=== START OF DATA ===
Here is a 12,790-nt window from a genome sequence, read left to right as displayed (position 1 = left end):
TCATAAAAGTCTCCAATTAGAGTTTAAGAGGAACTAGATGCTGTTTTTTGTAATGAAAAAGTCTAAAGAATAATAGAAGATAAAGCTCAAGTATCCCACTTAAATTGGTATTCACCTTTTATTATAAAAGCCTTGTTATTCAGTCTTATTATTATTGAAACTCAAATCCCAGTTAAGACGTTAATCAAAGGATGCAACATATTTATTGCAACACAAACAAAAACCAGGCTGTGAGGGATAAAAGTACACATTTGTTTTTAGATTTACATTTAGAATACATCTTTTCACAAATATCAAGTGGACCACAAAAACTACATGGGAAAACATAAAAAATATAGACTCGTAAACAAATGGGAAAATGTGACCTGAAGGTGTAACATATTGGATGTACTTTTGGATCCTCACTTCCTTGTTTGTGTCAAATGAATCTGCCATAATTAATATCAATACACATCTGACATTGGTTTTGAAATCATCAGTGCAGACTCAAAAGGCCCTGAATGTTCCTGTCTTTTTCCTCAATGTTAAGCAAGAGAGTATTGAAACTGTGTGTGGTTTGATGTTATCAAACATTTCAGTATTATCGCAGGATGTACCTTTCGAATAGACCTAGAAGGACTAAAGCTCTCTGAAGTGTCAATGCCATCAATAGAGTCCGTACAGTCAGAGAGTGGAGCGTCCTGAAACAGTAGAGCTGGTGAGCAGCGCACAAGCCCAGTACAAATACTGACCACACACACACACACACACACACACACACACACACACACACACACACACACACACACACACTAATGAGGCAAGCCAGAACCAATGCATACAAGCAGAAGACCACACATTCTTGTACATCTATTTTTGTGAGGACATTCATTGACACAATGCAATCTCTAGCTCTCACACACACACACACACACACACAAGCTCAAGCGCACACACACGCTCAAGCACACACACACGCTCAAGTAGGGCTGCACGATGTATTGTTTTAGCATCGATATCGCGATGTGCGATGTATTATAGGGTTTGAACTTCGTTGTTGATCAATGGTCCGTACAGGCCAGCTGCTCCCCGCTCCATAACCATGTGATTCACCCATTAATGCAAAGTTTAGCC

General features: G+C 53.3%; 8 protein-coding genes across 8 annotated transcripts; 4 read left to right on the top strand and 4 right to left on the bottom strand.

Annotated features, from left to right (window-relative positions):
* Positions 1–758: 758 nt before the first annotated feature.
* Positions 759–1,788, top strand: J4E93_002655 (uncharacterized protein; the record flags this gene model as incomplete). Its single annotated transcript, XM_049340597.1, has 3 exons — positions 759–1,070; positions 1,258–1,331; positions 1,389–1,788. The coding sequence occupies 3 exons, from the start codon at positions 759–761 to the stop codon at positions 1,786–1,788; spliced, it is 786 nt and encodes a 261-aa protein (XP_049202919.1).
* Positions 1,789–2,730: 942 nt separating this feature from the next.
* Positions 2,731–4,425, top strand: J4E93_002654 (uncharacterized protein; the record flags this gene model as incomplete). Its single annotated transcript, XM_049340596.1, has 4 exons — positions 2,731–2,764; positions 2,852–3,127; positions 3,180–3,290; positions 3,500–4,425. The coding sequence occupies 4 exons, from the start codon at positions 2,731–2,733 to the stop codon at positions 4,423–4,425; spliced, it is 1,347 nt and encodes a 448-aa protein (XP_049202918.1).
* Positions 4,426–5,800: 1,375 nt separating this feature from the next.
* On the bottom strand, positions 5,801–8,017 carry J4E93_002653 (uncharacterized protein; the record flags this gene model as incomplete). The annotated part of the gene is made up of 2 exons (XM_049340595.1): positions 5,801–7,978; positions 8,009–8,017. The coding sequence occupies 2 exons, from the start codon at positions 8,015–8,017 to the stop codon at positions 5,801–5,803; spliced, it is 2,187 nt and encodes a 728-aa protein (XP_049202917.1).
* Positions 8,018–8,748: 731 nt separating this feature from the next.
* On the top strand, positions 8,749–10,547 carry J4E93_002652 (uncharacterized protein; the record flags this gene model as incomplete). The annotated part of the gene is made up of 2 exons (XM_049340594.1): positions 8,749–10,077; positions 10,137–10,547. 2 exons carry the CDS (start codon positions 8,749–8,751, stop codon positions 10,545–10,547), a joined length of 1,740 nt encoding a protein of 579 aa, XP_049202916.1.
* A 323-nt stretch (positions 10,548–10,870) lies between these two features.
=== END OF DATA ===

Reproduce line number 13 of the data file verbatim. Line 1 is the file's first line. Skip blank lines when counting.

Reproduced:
* A 323-nt stretch (positions 10,548–10,870) lies between these two features.